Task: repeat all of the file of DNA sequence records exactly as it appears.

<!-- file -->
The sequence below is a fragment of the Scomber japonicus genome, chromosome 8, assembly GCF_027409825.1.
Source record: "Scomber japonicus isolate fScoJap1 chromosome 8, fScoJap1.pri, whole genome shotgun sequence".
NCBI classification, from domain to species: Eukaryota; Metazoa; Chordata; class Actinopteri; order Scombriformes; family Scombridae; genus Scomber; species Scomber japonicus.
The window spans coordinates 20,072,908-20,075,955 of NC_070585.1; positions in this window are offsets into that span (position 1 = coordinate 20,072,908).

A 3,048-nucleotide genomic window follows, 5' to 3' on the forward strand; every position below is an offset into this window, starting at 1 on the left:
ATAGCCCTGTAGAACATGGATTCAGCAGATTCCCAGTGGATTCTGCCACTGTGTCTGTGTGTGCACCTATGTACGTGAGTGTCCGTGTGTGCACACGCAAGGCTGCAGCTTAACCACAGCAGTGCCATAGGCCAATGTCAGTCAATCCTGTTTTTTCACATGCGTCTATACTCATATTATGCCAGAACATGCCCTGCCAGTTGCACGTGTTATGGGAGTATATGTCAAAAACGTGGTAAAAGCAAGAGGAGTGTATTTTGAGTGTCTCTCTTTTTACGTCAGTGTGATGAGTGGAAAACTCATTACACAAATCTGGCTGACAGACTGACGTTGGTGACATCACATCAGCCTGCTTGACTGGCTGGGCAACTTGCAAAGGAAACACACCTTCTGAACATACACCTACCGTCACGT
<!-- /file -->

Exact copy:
The sequence below is a fragment of the Scomber japonicus genome, chromosome 8, assembly GCF_027409825.1.
Source record: "Scomber japonicus isolate fScoJap1 chromosome 8, fScoJap1.pri, whole genome shotgun sequence".
NCBI classification, from domain to species: Eukaryota; Metazoa; Chordata; class Actinopteri; order Scombriformes; family Scombridae; genus Scomber; species Scomber japonicus.
The window spans coordinates 20,072,908-20,075,955 of NC_070585.1; positions in this window are offsets into that span (position 1 = coordinate 20,072,908).

A 3,048-nucleotide genomic window follows, 5' to 3' on the forward strand; every position below is an offset into this window, starting at 1 on the left:
ATAGCCCTGTAGAACATGGATTCAGCAGATTCCCAGTGGATTCTGCCACTGTGTCTGTGTGTGCACCTATGTACGTGAGTGTCCGTGTGTGCACACGCAAGGCTGCAGCTTAACCACAGCAGTGCCATAGGCCAATGTCAGTCAATCCTGTTTTTTCACATGCGTCTATACTCATATTATGCCAGAACATGCCCTGCCAGTTGCACGTGTTATGGGAGTATATGTCAAAAACGTGGTAAAAGCAAGAGGAGTGTATTTTGAGTGTCTCTCTTTTTACGTCAGTGTGATGAGTGGAAAACTCATTACACAAATCTGGCTGACAGACTGACGTTGGTGACATCACATCAGCCTGCTTGACTGGCTGGGCAACTTGCAAAGGAAACACACCTTCTGAACATACACCTACCGTCACGT